Christian Socialism


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1.Any theory or system that aims to combine the teachings of Christ with the teachings of socialism in their applications to life; Christianized socialism; esp., the principles of this nature advocated by F. D. Maurice, Charles Kingsley, and others in England about 1850.
Webster's Revised Unabridged Dictionary, published 1913 by G. & C. Merriam Co.
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Christian Socialism is but the holy, water with which the priest consecrates the heart-burnings of the aristocrat.
The political left in the English-speaking world has always been moralistic, perhaps partly as a product of its longstanding association with Christian socialism, or maybe due to the internationalism that has often accompanied it.
Labour's Deputy Leader was appearing at a lecture hosted by the Fabian Society where he was due to recall his memories of Smith and praise his strong brand of values based on Christian socialism.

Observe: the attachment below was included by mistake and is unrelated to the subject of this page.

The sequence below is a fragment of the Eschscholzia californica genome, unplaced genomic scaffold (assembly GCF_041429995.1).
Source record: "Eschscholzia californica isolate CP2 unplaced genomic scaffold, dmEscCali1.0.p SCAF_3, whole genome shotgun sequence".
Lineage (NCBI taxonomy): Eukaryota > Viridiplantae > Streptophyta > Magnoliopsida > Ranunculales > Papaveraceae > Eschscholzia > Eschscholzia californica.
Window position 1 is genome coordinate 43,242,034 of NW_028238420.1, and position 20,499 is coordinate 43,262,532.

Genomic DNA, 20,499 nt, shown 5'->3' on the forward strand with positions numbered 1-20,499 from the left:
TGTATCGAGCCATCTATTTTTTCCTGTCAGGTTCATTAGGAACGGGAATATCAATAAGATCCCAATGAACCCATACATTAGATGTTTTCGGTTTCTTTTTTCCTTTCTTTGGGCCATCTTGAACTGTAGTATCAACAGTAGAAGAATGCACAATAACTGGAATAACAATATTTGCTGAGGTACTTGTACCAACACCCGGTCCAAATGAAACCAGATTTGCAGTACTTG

Internal strife was itself a perennial feature, from Charles Sheldon's biting critiques of military intervention, to the proper mechanisms (Sheldon also advanced "Christian Socialism") or organizations (the sometimes petty rivalry with the American Red Cross) to effectively deliver on aid.
Remaking the Rural South: Interracialism, Christian Socialism, and Cooperative Farming in Jim Crow Mississippi.
Heavily influenced by the Christian socialism of the Iona Community, he believed in building an inclusive society in which all had a chance of a life of dignity, worth and opportunity.
David's memoir, albeit somewhat indulgent, could be summarized as an ode to Christian Socialism, where faith and politics are deeply intertwined.
Meanwhile --and as a corrective--movements such as Christian Socialism sought to unite the spiritual and material worlds these other secularizing and high church movements seemed to separate.
The final section explores Christian Socialism and cooperative associations.
The experience of war only served to make his message of social inequality - what we might call Christian socialism - even more intense.
Particularly acrimonious were disputes over the economy; many Catholics workers called for Christian Socialism with sharp limits on capitalism, while many middle-class Protestants espoused a more liberal philosophy.
Shankly's politics were of the old school of Christian socialism, honed in the Ayrshire pit community he grew up in.

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